Egypt: Islamists in the National Dialogue



One of the serious challenges that is expected to face the prospected national dialogue, in Egypt, is about the inclusion of political Islamists. There has been a strong controversy in local and western media about this highly sensitive issue, since the Muslim Brotherhood leaders, in diaspora, publicly announced their willingness to participate. However, in the process, people are strangely ignoring the more disturbing reality of the continued involvement of the Salafists in the Egyptian politics, although they have always been partners with the Muslim Brotherhood, on both political and Islamic agendas.


In two separate statements, last week, the warring fronts of the Muslim Brotherhood leaderships, in London and Istanbul, have showed interest in joining the inclusive political dialogue, which President El-Sisi called for, in April.


Mahmoud Hussein front, in Istanbul, welcomed the call for the dialogue and considered it “a necessary political tool that can only succeed through showing good-will and building mutual confidence.” They asked for the release of the Muslim Brotherhood affiliates from the Egyptian prisons before they can participate.


Meanwhile, Ibrahim Mounir front, in London, conveyed their keenness to have a direct dialogue with the state leadership, namely President El-Sisi. “The doors of the Muslim Brotherhood are open for dialogue and forgiveness with the current [Egyptian] regime, after responding to the group’s grievances;” mentioned the statement.


In fact, this is not the first time the Muslim Brotherhood leadership call for dialogue and reconciliation with the Egyptian leadership. At least four times, since their ouster from power in 2013, the leaders of the group offered reconciliation to the current Egyptian state. However, their calls had always fallen on the deaf ears of the state and the loud mouths of the pro-state media.


This time, too, the state has not officially responded to the calls of the Muslim Brotherhood to participate in President El-Sisi’s national dialogue, and most probably will not make a response in the future. However, the pro-state media outlets are harshly attacking the Muslim Brotherhood leaders with a similar message: “you are not invited. You are not part of this nation.”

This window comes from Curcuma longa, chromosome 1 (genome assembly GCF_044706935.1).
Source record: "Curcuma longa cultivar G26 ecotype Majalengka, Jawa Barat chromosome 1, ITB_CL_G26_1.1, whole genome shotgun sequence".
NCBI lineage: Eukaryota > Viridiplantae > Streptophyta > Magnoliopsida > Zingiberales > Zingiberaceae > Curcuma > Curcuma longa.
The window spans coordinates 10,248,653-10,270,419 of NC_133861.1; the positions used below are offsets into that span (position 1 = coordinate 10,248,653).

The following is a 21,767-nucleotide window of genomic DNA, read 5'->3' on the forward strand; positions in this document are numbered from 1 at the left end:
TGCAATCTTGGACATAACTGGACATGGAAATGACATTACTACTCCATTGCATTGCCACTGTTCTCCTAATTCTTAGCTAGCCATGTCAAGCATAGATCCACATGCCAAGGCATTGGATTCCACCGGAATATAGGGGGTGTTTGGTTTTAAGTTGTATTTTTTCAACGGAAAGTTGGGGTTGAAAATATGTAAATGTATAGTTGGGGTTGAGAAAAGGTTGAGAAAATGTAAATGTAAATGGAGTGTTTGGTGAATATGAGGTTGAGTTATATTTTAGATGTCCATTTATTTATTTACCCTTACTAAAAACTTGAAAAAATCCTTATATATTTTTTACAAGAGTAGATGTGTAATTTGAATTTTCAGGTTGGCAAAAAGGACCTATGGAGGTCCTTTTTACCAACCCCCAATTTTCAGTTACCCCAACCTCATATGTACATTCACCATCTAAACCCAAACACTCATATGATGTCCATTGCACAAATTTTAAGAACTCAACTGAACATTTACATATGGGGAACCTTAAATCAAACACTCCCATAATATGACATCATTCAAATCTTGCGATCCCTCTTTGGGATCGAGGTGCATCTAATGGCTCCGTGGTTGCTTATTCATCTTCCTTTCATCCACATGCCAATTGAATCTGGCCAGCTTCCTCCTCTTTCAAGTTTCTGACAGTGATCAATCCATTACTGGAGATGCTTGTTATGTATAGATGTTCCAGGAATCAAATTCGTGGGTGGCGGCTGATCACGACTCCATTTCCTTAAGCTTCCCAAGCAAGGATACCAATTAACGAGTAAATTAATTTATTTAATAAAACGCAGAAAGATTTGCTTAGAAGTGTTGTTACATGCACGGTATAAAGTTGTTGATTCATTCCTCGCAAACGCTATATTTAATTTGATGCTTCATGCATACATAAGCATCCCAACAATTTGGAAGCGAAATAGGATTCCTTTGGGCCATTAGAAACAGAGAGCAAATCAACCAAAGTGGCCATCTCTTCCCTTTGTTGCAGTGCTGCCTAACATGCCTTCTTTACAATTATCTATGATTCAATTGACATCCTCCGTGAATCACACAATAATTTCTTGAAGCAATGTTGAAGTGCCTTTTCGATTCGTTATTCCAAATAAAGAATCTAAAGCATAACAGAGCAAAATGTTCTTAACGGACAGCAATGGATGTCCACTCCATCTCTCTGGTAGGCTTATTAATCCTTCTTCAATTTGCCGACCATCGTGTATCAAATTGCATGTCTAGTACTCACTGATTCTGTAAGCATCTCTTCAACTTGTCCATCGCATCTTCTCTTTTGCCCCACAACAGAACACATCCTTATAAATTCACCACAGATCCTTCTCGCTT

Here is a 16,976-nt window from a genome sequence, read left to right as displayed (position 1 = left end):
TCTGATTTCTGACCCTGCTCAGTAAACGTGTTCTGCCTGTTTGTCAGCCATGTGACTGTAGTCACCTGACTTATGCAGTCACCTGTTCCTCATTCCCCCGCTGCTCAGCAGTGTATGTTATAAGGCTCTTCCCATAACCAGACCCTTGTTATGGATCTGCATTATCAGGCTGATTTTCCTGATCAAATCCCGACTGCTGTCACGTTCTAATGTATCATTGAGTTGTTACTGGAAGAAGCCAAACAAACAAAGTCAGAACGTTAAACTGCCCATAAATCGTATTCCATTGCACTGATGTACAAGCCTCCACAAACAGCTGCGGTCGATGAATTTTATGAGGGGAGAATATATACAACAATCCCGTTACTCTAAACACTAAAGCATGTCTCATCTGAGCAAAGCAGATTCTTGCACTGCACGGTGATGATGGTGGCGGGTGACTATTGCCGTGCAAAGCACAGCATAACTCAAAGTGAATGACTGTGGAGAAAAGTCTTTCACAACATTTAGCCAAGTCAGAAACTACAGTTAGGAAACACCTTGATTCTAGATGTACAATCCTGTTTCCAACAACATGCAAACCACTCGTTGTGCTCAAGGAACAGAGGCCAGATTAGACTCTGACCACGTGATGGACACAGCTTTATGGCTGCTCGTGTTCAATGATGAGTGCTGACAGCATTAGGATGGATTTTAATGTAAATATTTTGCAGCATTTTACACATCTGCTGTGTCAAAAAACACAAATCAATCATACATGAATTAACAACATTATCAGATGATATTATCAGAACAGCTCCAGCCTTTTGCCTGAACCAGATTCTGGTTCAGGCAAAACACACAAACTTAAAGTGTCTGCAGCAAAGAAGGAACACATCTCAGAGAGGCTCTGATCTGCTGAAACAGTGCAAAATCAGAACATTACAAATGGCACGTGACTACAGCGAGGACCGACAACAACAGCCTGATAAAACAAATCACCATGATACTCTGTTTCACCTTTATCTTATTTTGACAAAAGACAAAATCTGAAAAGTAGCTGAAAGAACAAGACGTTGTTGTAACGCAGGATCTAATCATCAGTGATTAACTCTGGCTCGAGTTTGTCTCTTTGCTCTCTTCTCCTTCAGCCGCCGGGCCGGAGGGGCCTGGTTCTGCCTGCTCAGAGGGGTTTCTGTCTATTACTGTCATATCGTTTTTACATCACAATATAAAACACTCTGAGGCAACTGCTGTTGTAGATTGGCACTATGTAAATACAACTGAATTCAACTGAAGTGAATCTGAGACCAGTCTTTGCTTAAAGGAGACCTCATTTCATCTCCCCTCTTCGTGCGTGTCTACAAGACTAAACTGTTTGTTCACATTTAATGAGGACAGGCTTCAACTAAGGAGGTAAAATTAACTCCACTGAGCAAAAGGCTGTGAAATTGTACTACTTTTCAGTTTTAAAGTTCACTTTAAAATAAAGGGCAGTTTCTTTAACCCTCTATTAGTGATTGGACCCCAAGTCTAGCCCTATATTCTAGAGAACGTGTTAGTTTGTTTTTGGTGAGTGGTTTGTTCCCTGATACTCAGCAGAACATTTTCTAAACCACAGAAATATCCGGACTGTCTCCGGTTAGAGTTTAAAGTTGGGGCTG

Realistically speaking, away from the ongoing media debate of whether political Islamists should or should not participate in the approaching national dialogue, it is almost impossible for the Muslim Brotherhood to make a comeback to Egypt through this window, at this time. The group is extremely divided and weak. In other words, there is no cards of influence in their hands to play, and there is not a particular leader to the group that can lead the negotiations with the Egyptian state.


On the flip side, is the Egyptian leadership willing to dance this tango with the Muslim Brotherhood, again? The Muslim Brotherhood is still designated as a terrorist organization in Egypt, and the group’s leaders are pending death penalties and lifetime sentences by the Egyptian courts. Let alone the fact that the legacy and the popularity of President El-Sisi is mainly based on his central role in the larger Arab battle against the Muslim Brotherhood.


In that sense, it is almost impossible to expect that the Muslim Brotherhood to be welcomed by the current state leadership to the upcoming national dialogue. However, unfortunately, the same political leadership is still widely tolerating the participation of the Salafists in politics. In terms of religious extremism and political opportunism, the Salafists are ten-fold worse than the Muslim Brotherhood.


The grassroots affiliates of the Salafist movement have been the fuel that the Muslim Brotherhood used in all the activities that followed their ouster from power, in 2013, ranging from mobilizing them for protests and sit-ins, up to inciting them to burn churches, police stations, and state facilities. The political leaders of the Salafists are not any better, though. In more than one public event, they refused to stand up to salute the national flag or sing the national anthem, because they do not believe in the nation-state, and consider it a form of “kufr” to salute the flag.


Despite that, the Salafists are allowed to participate in writing the constitution, and hold seats in the Parliament, and run a political party, although the constitution bans the formation of political parties around a religious ideology. Sadly, the Salafists may, also, be invited to participate in El-Sisi’s national dialogue, in the next months.


According to a study, published in 2017, by the United Nations’ Department of Political Affairs, the careful selection of the participating political elite and the clarity on the desired outcome, are the top factors that make or break a national dialogue. President El-Sisi’s call for an inclusive national dialogue should not blind us from the importance of investigating the quality of the participating political elite and whether they can really add to the desired outcomes of the dialogue. Otherwise, we will end up with a scene that enhances polarization rather than finds the common ground between the different political shades of the Egyptian society. The participation of political Islamists – all political Islamists, not only the Muslim Brotherhood – is exposing the national dialogue to this risk.


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